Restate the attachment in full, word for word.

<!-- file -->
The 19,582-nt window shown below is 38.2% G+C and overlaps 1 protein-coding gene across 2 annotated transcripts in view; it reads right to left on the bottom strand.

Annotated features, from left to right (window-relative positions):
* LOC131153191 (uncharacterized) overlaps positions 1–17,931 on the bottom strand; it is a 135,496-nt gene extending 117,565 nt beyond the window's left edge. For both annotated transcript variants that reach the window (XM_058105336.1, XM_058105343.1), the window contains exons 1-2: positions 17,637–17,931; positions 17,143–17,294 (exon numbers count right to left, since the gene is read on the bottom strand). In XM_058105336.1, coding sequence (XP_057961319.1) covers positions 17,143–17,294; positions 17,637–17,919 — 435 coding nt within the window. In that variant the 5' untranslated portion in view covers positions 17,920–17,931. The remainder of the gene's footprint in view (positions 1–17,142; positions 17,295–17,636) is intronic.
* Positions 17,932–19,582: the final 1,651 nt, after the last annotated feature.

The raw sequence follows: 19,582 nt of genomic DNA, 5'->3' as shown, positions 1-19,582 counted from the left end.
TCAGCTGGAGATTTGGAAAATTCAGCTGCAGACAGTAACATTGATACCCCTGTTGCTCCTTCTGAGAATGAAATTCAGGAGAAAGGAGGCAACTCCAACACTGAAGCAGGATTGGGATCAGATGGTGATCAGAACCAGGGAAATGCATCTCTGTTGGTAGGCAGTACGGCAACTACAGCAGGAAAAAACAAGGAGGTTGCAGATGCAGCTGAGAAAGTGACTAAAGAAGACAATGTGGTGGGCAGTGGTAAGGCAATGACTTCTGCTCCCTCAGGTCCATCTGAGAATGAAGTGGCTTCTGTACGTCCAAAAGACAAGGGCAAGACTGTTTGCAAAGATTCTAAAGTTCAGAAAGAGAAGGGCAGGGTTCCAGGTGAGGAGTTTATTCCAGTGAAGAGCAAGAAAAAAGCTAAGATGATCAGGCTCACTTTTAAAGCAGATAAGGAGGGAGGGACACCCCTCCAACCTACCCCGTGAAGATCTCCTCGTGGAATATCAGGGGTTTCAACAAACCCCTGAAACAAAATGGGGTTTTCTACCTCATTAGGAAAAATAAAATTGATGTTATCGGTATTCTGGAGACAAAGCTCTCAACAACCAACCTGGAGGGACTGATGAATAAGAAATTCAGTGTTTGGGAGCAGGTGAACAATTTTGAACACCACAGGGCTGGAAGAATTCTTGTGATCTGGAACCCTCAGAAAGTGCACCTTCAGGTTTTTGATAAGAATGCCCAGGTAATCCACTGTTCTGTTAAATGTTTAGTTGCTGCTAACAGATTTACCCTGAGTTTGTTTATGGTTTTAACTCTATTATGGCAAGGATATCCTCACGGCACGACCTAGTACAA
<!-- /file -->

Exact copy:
The 19,582-nt window shown below is 38.2% G+C and overlaps 1 protein-coding gene across 2 annotated transcripts in view; it reads right to left on the bottom strand.

Annotated features, from left to right (window-relative positions):
* LOC131153191 (uncharacterized) overlaps positions 1–17,931 on the bottom strand; it is a 135,496-nt gene extending 117,565 nt beyond the window's left edge. For both annotated transcript variants that reach the window (XM_058105336.1, XM_058105343.1), the window contains exons 1-2: positions 17,637–17,931; positions 17,143–17,294 (exon numbers count right to left, since the gene is read on the bottom strand). In XM_058105336.1, coding sequence (XP_057961319.1) covers positions 17,143–17,294; positions 17,637–17,919 — 435 coding nt within the window. In that variant the 5' untranslated portion in view covers positions 17,920–17,931. The remainder of the gene's footprint in view (positions 1–17,142; positions 17,295–17,636) is intronic.
* Positions 17,932–19,582: the final 1,651 nt, after the last annotated feature.

The raw sequence follows: 19,582 nt of genomic DNA, 5'->3' as shown, positions 1-19,582 counted from the left end.
TCAGCTGGAGATTTGGAAAATTCAGCTGCAGACAGTAACATTGATACCCCTGTTGCTCCTTCTGAGAATGAAATTCAGGAGAAAGGAGGCAACTCCAACACTGAAGCAGGATTGGGATCAGATGGTGATCAGAACCAGGGAAATGCATCTCTGTTGGTAGGCAGTACGGCAACTACAGCAGGAAAAAACAAGGAGGTTGCAGATGCAGCTGAGAAAGTGACTAAAGAAGACAATGTGGTGGGCAGTGGTAAGGCAATGACTTCTGCTCCCTCAGGTCCATCTGAGAATGAAGTGGCTTCTGTACGTCCAAAAGACAAGGGCAAGACTGTTTGCAAAGATTCTAAAGTTCAGAAAGAGAAGGGCAGGGTTCCAGGTGAGGAGTTTATTCCAGTGAAGAGCAAGAAAAAAGCTAAGATGATCAGGCTCACTTTTAAAGCAGATAAGGAGGGAGGGACACCCCTCCAACCTACCCCGTGAAGATCTCCTCGTGGAATATCAGGGGTTTCAACAAACCCCTGAAACAAAATGGGGTTTTCTACCTCATTAGGAAAAATAAAATTGATGTTATCGGTATTCTGGAGACAAAGCTCTCAACAACCAACCTGGAGGGACTGATGAATAAGAAATTCAGTGTTTGGGAGCAGGTGAACAATTTTGAACACCACAGGGCTGGAAGAATTCTTGTGATCTGGAACCCTCAGAAAGTGCACCTTCAGGTTTTTGATAAGAATGCCCAGGTAATCCACTGTTCTGTTAAATGTTTAGTTGCTGCTAACAGATTTACCCTGAGTTTGTTTATGGTTTTAACTCTATTATGGCAAGGATATCCTCACGGCACGACCTAGTACAA